Seling to Asian Middle Class? Your Numbers are UP!

Trade stats from the Ports of Los Angeles and Long Beach show this gateway to Asia is handling 20% more outbound cargo than last year. This is good news if you’re a) making and selling the products that are in demand by growing middle classes in Asia; and b) if you make your money by transporting, packing and certifying said goods. Local economies that service and support global ports shares the wealth of a market uptick, handling the products that flow through those ports. More tonnage equals more revenue.

Eastbound products signal recovery in export sector

As of September — the most recent month for which statistics are available — the state ports exported more than $12.3 billion to foreign markets, an increase of 19% over the year before, through its harbors and airports. (See LA Times report) We’re all climbing out of the trade hole together – manufacturers, resellers, logistics teams.

Yes, imports into said ports are still down, but remember what a sales pro you are: take the export growth uptick and run with it to counter sales decreases. If you are in charge of building global sales channels to reach consumers in these markets, make sure you’ve got an eye on your partners there. Unlike the EU and North America, these markets have less ground to regain after the 2008 recession, and consumers are moving fast to increase their living standards by buying coveted US goods.

Before you ship your containers Eastbound, get on a plane and visit your targeted countries. Recruit and train channel partners in person… back up the high quality claims about your products with high quality partnership management. Remember that global tech giants like Cisco claim more than 75% of their annual revenue through channel partners. If it works for them, it can work for your company.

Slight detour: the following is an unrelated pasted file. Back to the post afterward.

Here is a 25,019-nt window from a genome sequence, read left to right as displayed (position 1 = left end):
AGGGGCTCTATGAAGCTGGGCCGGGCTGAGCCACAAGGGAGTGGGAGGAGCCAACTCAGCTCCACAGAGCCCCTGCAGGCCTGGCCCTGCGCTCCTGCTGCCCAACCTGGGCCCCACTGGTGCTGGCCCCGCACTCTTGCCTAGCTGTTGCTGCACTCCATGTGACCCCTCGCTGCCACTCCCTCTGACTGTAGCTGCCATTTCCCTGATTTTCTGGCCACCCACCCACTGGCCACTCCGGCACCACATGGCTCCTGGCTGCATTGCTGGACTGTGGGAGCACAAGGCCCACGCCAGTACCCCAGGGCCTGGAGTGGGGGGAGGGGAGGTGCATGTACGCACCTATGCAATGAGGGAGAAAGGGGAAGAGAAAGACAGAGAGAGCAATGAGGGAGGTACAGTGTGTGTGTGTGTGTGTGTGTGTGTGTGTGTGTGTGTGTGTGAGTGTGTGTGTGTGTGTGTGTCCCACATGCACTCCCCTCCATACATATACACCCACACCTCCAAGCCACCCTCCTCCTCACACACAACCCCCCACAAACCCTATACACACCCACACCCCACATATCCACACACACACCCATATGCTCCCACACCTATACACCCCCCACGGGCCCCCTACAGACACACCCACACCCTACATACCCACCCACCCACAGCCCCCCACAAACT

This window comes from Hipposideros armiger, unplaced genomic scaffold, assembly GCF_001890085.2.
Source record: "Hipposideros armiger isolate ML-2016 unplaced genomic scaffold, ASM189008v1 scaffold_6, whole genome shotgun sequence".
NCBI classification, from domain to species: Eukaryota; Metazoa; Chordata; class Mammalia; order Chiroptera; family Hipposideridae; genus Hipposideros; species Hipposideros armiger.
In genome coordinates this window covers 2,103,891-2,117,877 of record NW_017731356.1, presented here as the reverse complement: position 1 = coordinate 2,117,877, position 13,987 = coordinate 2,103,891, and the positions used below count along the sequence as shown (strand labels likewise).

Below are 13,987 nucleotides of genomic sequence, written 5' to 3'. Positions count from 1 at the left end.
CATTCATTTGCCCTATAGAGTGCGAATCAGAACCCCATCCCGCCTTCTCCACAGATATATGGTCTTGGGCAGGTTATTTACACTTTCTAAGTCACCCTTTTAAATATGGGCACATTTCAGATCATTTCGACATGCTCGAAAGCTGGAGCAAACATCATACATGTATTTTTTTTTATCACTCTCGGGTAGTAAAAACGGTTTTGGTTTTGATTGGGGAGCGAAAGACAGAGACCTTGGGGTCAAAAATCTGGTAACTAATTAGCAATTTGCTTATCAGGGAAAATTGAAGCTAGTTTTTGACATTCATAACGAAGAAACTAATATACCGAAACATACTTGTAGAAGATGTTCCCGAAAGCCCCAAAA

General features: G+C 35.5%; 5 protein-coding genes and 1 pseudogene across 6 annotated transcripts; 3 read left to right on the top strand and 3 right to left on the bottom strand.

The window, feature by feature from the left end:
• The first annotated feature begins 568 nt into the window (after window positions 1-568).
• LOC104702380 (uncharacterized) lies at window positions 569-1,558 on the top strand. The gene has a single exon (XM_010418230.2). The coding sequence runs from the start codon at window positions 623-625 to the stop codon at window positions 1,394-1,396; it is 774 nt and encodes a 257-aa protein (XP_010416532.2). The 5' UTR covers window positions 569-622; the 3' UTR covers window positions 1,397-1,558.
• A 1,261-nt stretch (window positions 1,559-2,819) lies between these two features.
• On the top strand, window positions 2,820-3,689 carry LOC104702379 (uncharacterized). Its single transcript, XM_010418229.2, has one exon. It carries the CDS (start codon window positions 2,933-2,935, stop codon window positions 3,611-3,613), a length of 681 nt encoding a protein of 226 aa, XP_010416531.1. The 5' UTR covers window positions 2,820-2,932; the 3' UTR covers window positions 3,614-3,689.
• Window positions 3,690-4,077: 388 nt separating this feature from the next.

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Google, China, Censorship & e-Commerce

In a recent post on Forbes.com, Andy Greenberg presented a timely and thorough explanation of all that’s at stake for the world’s largest online commerce engine, in the world’s largest country… much at stake for international business strategists who are advising their clients to enter China and tap the fast-growing middle-class consumer sector.

The U.S. government, advocating on Google’s behalf, is moving forward with a sound strategy: “…It is also becoming increasingly apparent that censorship has implications for trade between nations. A Google official in 2010 pointed out that free trade principles should clearly apply to the Internet…”

Who better to support in the fight for free and open trade than Google, who’s enabling businesses of all sizes and locations to build and sustain a global trade strategy?

Read more here: http://blogs.forbes.com/andygreenberg/2010/11/18/congress-commission-echoes-google-chinas-censorship-is-trade-barrier/?boxes=Homepagechannels

Most Successful Imports to China? Finished Goods

Most successful, yes … but certainly harder to attain, as a great deal of imports to the country are raw materials or components. A notably successful import strategy to China includes finished consumer packaged goods, specialty/gourmet foods, household wares and — here’s a long shot — apparel. Or, value-add goods such as specialty components for the automotive, maritime, or heavy equipment manufacturing sectors.

Systems and process control hardware and software, and the professional services they require, are also primo targets for companies around the world that wish to open up new markets in China. Same goes for pharmaceuticals, construction equipment, mass transit systems, civil engineering, architectural and urban planning services, agricultural goods and processing equipment, IT services.

Whether for an industrial product or service, or a popular consumer item, the rules of brand management apply: Brand equity must convey a “made only here” image that captures the attention of customers and consumers in China who value quality and durability.

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